Neil McKeganay is the Professor of Drug Misuse Research at the University of Glasgow. Fortunately he’s not the possessor of Adam Smith’s old chair in logic.
For here is his argument:
We used to count the number of addicts in the hundreds; we now count them in the hundreds of thousands. The UK Drug Policy Commission’s report published yesterday – Tackling Drug Markets and Distribution Networks – contains an alarming body blow of further statistics.
Britain has a problem which is now thought to be worth in excess of £5.3 billion a year, and which the Government is spending about £1.5 billion a year trying to tackle.
As much as 60 per cent of crime may be connected to the illegal drugs trade; and the sex trade in our cities, and increasingly in our rural areas, has the women’s dependency on illegal drugs at its heart.
All true of course. It’s his logic that is faulty, not his facts.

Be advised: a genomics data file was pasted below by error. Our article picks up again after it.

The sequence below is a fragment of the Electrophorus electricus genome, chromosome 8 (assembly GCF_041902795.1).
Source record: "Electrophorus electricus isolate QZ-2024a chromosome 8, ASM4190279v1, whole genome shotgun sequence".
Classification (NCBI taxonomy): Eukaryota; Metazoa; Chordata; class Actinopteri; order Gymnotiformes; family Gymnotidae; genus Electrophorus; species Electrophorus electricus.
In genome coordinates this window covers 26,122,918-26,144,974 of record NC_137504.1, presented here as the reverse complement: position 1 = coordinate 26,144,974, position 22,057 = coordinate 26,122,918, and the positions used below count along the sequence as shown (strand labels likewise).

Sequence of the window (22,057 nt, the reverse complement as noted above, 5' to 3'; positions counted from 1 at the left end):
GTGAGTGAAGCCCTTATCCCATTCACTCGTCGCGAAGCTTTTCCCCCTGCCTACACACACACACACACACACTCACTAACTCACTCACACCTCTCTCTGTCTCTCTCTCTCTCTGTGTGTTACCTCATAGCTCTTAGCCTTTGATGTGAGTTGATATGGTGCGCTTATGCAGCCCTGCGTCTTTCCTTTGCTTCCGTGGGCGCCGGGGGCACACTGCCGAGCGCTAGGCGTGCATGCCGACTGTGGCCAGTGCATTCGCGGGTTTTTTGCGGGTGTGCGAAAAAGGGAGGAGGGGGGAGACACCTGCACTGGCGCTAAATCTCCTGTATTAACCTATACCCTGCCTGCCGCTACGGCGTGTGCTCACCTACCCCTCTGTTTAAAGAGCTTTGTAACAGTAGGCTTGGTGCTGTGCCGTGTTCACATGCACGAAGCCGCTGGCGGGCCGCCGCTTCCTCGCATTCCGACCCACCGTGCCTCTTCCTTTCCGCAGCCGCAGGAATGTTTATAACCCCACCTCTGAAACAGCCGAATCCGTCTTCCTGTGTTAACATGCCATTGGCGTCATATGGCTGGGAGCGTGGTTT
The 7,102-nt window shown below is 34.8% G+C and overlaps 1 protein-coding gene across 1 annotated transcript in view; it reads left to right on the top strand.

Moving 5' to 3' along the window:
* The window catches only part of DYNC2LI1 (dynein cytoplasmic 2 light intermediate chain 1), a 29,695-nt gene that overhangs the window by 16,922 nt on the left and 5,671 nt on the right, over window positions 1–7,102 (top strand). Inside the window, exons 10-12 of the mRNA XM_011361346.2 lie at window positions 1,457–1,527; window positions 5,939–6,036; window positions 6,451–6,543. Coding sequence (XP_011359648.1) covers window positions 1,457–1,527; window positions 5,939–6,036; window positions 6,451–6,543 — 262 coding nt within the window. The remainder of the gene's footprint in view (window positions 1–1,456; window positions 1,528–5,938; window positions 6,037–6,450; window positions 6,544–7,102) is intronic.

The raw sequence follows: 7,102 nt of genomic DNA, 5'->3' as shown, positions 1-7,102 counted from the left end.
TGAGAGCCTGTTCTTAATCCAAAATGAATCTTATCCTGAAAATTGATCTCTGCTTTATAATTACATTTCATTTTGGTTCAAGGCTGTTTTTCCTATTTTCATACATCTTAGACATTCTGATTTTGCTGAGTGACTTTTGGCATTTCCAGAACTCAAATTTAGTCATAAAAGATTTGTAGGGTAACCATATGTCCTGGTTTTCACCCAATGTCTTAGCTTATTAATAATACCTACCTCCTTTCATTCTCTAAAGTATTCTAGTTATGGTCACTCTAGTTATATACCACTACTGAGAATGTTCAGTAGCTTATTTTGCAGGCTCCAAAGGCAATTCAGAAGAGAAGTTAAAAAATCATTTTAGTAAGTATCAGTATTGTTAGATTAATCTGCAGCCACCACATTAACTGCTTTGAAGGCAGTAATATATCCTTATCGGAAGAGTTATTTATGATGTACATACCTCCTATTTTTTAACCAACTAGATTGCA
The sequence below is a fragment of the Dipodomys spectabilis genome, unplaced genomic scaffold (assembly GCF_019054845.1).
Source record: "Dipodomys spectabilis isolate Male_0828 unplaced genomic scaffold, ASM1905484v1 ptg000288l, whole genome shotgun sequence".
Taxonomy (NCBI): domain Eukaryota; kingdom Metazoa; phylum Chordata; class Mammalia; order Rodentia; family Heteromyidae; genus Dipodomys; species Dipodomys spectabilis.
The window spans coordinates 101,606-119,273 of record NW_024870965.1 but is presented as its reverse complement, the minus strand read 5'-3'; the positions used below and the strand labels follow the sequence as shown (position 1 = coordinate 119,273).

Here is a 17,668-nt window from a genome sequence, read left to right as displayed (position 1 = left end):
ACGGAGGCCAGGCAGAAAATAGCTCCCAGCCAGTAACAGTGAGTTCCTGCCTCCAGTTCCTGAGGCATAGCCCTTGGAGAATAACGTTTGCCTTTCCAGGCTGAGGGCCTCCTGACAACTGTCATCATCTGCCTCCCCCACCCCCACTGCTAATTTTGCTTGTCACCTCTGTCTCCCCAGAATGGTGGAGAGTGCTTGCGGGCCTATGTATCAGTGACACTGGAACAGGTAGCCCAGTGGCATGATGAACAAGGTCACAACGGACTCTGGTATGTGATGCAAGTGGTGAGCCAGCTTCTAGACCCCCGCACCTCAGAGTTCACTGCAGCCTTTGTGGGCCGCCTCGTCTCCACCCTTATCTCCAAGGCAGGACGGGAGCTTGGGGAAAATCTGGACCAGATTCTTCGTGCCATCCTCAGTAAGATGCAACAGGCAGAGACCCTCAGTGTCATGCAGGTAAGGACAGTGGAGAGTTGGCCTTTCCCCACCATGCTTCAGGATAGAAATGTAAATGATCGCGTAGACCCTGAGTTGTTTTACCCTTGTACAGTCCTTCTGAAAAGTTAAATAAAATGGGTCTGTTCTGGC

Yes, policy must focus on treatments that enable addicts to become drug free, but also on hard-hitting prevention with robust enforcement.
Policing the problem means tackling street-level drug dealing directly. It must also mean tougher action against those who profit from the trade. We need to ensure that our police are protecting our communities. This will not be done through intermittent, high-profile campaigns, but sustained action.
That is, we must step up the War on Drugs. One more point:
The UK drug problem is barely 40 years old.
It’s, umm, round and about 40 years ago that we started to treat addiction as a criminal problem rather than a medical one (yes, up to the late 60s, early 70s, heroin addicts could get their heroin from doctors).
So, umm, what our Professor is suggesting is that in order to combat the problem of drugs we must press on even further down the course of action which caused the problem of drugs in the first place.
Thank buggery he doesn’t teach logic, eh? A pity he teaches anything at all though.